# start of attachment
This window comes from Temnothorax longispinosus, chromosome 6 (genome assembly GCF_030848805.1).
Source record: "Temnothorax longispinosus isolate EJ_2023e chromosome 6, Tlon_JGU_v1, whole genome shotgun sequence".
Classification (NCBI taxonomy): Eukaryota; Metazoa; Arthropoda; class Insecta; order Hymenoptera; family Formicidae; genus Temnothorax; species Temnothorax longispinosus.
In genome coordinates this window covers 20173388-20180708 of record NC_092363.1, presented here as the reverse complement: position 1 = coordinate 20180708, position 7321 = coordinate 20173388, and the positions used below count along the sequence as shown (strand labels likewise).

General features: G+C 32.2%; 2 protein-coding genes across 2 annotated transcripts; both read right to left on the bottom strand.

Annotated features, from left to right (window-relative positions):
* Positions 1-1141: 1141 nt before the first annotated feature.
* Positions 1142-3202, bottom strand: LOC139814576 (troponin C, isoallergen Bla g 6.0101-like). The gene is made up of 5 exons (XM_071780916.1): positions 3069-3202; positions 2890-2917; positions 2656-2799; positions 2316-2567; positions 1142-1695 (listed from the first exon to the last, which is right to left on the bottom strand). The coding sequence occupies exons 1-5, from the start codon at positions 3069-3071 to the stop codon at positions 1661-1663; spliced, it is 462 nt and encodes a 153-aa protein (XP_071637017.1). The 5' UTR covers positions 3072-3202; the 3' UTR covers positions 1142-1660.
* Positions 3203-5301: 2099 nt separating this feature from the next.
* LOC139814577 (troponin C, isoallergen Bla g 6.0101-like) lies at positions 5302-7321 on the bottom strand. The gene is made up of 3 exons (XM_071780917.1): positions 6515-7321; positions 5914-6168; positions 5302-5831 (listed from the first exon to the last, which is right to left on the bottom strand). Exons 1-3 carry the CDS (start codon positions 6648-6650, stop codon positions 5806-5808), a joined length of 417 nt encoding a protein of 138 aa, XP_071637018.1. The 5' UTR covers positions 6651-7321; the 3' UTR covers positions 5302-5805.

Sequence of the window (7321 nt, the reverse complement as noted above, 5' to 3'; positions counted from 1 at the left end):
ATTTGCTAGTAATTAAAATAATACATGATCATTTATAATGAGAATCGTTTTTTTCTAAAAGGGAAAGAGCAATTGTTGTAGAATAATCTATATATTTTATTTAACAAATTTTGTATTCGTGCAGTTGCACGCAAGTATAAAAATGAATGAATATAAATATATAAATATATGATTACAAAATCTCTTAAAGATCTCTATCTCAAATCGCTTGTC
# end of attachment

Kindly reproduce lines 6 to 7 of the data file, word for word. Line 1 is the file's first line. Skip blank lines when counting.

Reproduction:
Annotated features, from left to right (window-relative positions):
* Positions 1-1141: 1141 nt before the first annotated feature.